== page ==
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sbt-docker

sbt-docker is an sbt plugin that builds and pushes Docker images for your project.

Build Status Maven Central

Requirements

  • sbt
  • Docker

Setup

Add sbt-docker as a dependency in project/plugins.sbt:

addSbtPlugin("se.marcuslonnberg" % "sbt-docker" % "1.9.0")

Getting started

Below are some documentation on the sbt tasks and settings in the plugin.

This blog post gives a good introduction to the basics of sbt-docker: Dockerizing your Scala apps with sbt-docker

Also, take a look at the example projects.

Usage

Start by enabling the plugin in your build.sbt file:

enablePlugins(DockerPlugin)

This sets up some settings with default values and adds tasks such as docker which builds a Docker image. The only required setting that is left to define is docker / dockerfile.

Artifacts

If you want your Dockerfile to contain one or several artifacts (such as JAR files) that your project generates, then you must make the docker task depend on the tasks that generate them. It could for example be with the package task or with tasks from plugins such as sbt-assembly.

Defining a Dockerfile

In order to produce a Docker image a Dockerfile must be defined. It should be defined at the docker / dockerfile key. There is a mutable and an immutable Dockerfile class available, both provides a DSL which resembles the plain text Dockerfile format. The mutable class is default and is used in the following examples.

Example with the sbt-assembly plugin:

docker / dockerfile := {
  // The assembly task generates a fat JAR file
  val artifact: File = assembly.value
  val artifactTargetPath = s"/app/${artifact.name}"

  new Dockerfile {
    from("openjdk:8-jre")
    add(artifact, artifactTargetPath)
    entryPoint("java", "-jar", artifactTargetPath)
  }
}

Example with sbt-native-packager:

enablePlugins(sbtdocker.DockerPlugin, JavaAppPackaging)

docker / dockerfile := {
  val appDir: File = stage.value
  val targetDir = "/app"

  new Dockerfile {
    from("openjdk:8-jre")
    entryPoint(s"$targetDir/bin/${executableScriptName.value}")
    copy(appDir, targetDir, chown = "daemon:daemon")
  }
}

Example with the sbt package task.

docker / dockerfile := {
  val jarFile: File = (Compile / packageBin / sbt.Keys.`package`).value
  val classpath = (Compile / managedClasspath).value
  val mainclass = (Compile / packageBin / mainClass).value.getOrElse(sys.error("Expected exactly one main class"))
  val jarTarget = s"/app/${jarFile.getName}"
  // Make a colon separated classpath with the JAR file
  val classpathString = classpath.files.map("/app/" + _.getName)
    .mkString(":") + ":" + jarTarget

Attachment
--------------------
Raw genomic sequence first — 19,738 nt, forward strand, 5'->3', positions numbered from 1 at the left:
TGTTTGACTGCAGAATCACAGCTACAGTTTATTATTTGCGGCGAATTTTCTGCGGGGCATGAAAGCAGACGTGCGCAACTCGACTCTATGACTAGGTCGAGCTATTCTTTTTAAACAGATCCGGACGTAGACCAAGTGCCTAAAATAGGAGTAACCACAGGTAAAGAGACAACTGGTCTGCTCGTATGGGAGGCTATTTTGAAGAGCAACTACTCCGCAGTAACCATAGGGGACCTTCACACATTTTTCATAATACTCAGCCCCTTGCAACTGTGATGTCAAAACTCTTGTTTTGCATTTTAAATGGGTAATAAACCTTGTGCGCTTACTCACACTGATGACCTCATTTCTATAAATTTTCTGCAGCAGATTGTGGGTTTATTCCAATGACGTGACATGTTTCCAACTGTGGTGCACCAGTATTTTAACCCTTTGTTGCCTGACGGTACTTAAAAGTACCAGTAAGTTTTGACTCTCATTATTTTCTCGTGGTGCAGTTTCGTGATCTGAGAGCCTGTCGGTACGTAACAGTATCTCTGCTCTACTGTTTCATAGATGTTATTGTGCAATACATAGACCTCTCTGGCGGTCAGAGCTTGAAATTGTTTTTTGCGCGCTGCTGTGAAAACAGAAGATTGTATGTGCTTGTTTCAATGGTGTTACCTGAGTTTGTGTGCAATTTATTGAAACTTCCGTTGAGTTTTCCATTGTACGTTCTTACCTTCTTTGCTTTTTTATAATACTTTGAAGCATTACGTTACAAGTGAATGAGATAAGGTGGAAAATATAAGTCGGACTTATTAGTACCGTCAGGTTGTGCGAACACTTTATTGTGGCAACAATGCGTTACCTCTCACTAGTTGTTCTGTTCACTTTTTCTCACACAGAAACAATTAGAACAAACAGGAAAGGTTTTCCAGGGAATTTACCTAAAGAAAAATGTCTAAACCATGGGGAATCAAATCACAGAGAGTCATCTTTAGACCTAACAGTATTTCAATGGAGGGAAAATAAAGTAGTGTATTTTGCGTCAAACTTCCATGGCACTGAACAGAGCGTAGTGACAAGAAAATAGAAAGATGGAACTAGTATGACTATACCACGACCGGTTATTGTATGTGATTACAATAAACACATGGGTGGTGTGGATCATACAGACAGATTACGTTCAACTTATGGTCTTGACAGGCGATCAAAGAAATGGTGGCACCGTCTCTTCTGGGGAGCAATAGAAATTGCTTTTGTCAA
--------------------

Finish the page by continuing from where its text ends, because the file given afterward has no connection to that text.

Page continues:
new Dockerfile {
    // Base image
    from("openjdk:8-jre")
    // Add all files on the classpath
    add(classpath.files, "/app/")
    // Add the JAR file
    add(jarFile, jarTarget)
    // On launch run Java with the classpath and the main class
    entryPoint("java", "-cp", classpathString, mainclass)
  }
}

Example with a Dockerfile in the filesystem.

docker / dockerfile := NativeDockerfile(file("subdirectory") / "Dockerfile")

Have a look at DockerfileExamples for different ways of defining a Dockerfile.

Missing Dockerfile instructions

Dockerfile instructions that are missing from the sbt-docker DSL can still be used by calling the .customInstruction(instructionName, arguments) method. Example:

new Dockerfile {
  customInstruction("FROM", "openjdk AS stage1")
  run("build")

  customInstruction("FROM", "openjdk AS stage2")
  customInstruction("COPY", "--from=stage1 /path/to/file /path/to/file")
  customInstruction("STOPSIGNAL", "SIGQUIT")
  
  entryPoint("application")
}

Building an image

To build an image use the docker task. Simply run sbt docker from your prompt or docker in the sbt console.

Pushing an image

An image that have already been built can be pushed with the dockerPush task. To both build and push an image use the dockerBuildAndPush task.

The docker / imageNames key is used to determine which image names to push.

Custom image names

You can specify the names / tags you want your image to get after a successful build with the docker / imageNames key of type Seq[sbtdocker.ImageName].

Example:

docker / imageNames := Seq(
  // Sets the latest tag
  ImageName(s"${organization.value}/${name.value}:latest"),

  // Sets a name with a tag that contains the project version
  ImageName(
    namespace = Some(organization.value),
    repository = name.value,
    tag = Some("v" + version.value)
  )
)

Build options

Use the key docker / buildOptions to set build options.

Example:

docker / buildOptions := BuildOptions(
  cache = false,
  removeIntermediateContainers = BuildOptions.Remove.Always,
  pullBaseImage = BuildOptions.Pull.Always,
  additionalArguments = Seq("--add-host", "127.0.0.1:12345", "--compress")
)

Build arguments

Use the key docker / dockerBuildArguments to set build arguments.

Example:

docker / dockerBuildArguments := Map(
  "KEY" -> "value",
  "CREDENTIALS" -> sys.env("CREDENTIALS")
)

docker / dockerfile := {
  new Dockerfile {
    // ...
    arg("KEY")
    arg("CREDENTIALS")
    env("KEY" -> "$KEY", "CREDENTIALS" -> "$CREDENTIALS")
    // ...
  }
}

BuildKit support

Images can be built with BuildKit by enabling it in the daemon configuration or by passing the environment variable DOCKER_BUILDKIT=1 to sbt.

Auto packaging JVM applications

If you have a standalone JVM application that you want a simple Docker image for. Then you can use dockerAutoPackageJavaApplication(fromImage, exposedPorts, exposedVolumes, username) which will setup some settings for you, including a Dockerfile. Its very basic, so if you have more advanced needs then define your own Dockerfile.